Netizen 24 SGP: Pearl Bank Apartments sold: What makes the development so iconic?

By On February 12, 2018

Pearl Bank Apartments sold: What makes the development so iconic?

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Pearl Bank Apartments is a 99-year leasehold development built on a 82,376 sq ft triangular site atop Pearl's Hill.
Published21 min ago

The iconic Pearl Bank Apartments in Outram was sold to developer CapitaLand on Tuesday (Feb 13) for $728 million, in its fourth collective sale attempt over the past decade.

CapitaLand plans to redevelop the site into a high-rise residential development comprising around 800 units with "social, shared facilities".

Here are six reasons why the development is so iconic:

1. Govt's first land-sales site launched exclusively for residential dev elopment

Pearl Bank Apartments is a 99-year leasehold development built on a 82,376 sq ft triangular site atop Pearl's Hill, near the Central Business District.

Located at 1, Pearl Bank, this was the Government's first land-sales site launched exclusively for residential development in 1969.

2. It was among the pioneers of high-rise, high-density living in Singapore

When Pearl Bank Apartments was completed in 1976, the 37-storey development became the tallest residential building in Singapore at the time at 113m tall.

With 280 units, it had the highest density of apartments for a private residential development.


Great thought also went into the layout at Pearl Bank Apartments. PHOTO: ST FILE

There are eight penthouses and 272 split-level units that are either two-, t hree- or four-bedroom apartments, with eight units to a floor.

In addition, it was also one of the first condominium buildings here to offer communal amenities such as swimming pools and clubhouses.

The development includes eight commercial units. Its gross plot ratio is 7.4479.

3. Plenty of thought went into its unique horse-shoe design

The building was designed by local architect Tan Cheng Siong of Archurban Architects Planners. While he was tasked to fit the maximum number of apartments within the site, he also ensured that its unique horse-shoe design fulfilled a purpose.

The block's horse-shoe opening faces west, shading the building from the afternoon sun.


Pearl Bank Apartments̢۪ shorter inner facade is for access and services. ST PHOTO: CALVIN LOW

In an interview with Straits Times in 2012, Mr Tan said that he was influenced by French architect Le Corbusier, a pioneer of Modern architecture.

The bold design was a statement of nationhood, he added.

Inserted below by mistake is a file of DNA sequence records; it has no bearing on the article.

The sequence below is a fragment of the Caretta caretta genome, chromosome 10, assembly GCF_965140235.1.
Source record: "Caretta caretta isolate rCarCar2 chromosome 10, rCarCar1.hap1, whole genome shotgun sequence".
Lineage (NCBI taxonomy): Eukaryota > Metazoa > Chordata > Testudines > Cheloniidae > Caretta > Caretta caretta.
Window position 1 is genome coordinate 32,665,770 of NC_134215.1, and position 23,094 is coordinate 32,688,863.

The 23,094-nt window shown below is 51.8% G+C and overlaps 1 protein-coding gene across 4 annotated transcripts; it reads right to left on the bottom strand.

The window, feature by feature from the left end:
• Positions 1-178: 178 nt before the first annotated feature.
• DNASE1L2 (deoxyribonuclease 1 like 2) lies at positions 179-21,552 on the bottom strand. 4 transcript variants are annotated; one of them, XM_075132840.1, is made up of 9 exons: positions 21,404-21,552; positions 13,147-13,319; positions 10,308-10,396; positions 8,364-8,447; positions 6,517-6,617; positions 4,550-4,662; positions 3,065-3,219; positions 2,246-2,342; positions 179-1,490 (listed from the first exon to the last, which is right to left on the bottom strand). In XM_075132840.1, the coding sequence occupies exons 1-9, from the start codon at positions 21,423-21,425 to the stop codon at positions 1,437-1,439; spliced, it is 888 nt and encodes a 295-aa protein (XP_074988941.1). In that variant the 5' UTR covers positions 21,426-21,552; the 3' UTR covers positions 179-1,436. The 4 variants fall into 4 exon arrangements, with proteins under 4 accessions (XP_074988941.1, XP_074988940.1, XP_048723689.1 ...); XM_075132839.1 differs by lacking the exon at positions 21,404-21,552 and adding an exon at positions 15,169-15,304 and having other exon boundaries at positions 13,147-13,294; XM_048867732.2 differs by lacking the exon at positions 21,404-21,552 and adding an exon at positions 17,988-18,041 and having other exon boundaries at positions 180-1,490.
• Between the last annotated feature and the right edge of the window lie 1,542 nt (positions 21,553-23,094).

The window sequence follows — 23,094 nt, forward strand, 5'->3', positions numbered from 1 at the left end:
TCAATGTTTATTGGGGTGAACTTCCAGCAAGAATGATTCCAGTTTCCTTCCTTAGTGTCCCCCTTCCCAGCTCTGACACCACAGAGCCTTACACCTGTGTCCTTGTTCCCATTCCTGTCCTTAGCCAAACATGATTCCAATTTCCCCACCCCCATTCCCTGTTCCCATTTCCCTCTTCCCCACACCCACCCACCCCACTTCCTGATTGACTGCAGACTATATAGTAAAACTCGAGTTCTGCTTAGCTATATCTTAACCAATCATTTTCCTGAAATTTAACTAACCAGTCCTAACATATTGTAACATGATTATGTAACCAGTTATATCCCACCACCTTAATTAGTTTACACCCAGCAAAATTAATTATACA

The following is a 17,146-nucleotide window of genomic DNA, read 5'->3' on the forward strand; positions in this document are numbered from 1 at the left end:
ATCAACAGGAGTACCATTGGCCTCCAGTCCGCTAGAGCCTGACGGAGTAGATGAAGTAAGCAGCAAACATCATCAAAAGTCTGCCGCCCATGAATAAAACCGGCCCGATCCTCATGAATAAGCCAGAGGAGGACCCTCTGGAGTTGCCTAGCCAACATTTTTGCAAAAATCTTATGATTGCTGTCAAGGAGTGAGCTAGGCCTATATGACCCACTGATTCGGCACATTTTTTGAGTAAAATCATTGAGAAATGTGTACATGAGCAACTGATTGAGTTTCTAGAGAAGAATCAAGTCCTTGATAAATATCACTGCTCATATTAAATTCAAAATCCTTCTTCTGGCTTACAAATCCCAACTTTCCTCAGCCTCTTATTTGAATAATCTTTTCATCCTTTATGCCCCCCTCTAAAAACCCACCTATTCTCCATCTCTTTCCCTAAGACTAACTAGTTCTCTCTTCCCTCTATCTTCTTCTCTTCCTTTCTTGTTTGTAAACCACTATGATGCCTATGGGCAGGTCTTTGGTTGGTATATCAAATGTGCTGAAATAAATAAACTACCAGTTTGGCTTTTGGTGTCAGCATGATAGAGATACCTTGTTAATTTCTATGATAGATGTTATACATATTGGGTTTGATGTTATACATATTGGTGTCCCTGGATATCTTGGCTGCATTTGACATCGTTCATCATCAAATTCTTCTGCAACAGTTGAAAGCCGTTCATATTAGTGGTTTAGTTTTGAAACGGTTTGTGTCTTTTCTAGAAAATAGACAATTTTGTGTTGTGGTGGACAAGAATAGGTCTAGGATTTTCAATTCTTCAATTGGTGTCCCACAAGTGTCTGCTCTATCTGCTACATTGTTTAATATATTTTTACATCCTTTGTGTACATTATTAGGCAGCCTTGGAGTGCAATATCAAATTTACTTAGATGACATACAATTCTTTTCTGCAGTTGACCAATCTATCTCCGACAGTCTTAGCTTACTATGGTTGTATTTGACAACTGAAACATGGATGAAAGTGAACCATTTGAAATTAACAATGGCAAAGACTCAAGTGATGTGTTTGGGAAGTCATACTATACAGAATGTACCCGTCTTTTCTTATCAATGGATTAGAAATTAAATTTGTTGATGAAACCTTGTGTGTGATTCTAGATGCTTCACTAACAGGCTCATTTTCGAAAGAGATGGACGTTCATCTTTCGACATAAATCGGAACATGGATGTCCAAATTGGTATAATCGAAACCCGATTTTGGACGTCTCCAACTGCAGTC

"This was the new Singapore. We wanted to show that it has what it takes to survive," he said.

4. It offers great city views

Great thought also went into the layout at Pearl Bank Apartments. The living rooms and bedrooms are at the front, giving unobstructed city views.

At the 37th floor, one gets a bird's eye view of the southern part of Singapore, with a view of the sea on a clear day.

Utilities and service areas are situated at the rear, overlooking a courtyard.

5. It was first put up for an en bloc sale a decade ago

Pearl Bank Apartments was first put up for collective sale in 2007, before two more attempts in 2008 and 2011.

This rallied a small group of resid ents to save the landmark building, led by American architect Ed Poole. He hired a lawyer and even started a website pearlbankapartments.com to raise awareness of its architectural importance.

In a 2014 Straits Times report, Mr Poole, who lives in a penthouse unit, said: "Pearl Bank is irreplaceable.

"There is no way you can find another apartment like Pearl Bank in Singapore."

6. Plans to gazette Pearl Bank for conservation failed

In 2015, the owners sought a conservation order for the building and at the same time applied to increase its gross floor area.

As part of their vision, they hoped to sell this extra development quantum to a developer, who could then build a second apartment block on top of their five-storey carpark.


A view of Pearl Bank Apartments, Pearls Centre and People's Park Comp lex, on Nov 21, 2014. PHOTO: ST FILE

With the proceeds, the owners will then retrofit the existing building.

However, plans to gazette it for conservation did not materialise as the liaison committee failed to obtain the required 100 per cent approval from the owners.

About 90 per cent of residents had backed the proposal.

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  • WEB SPECIALS
  • PROPERTY MARKET/SECTOR

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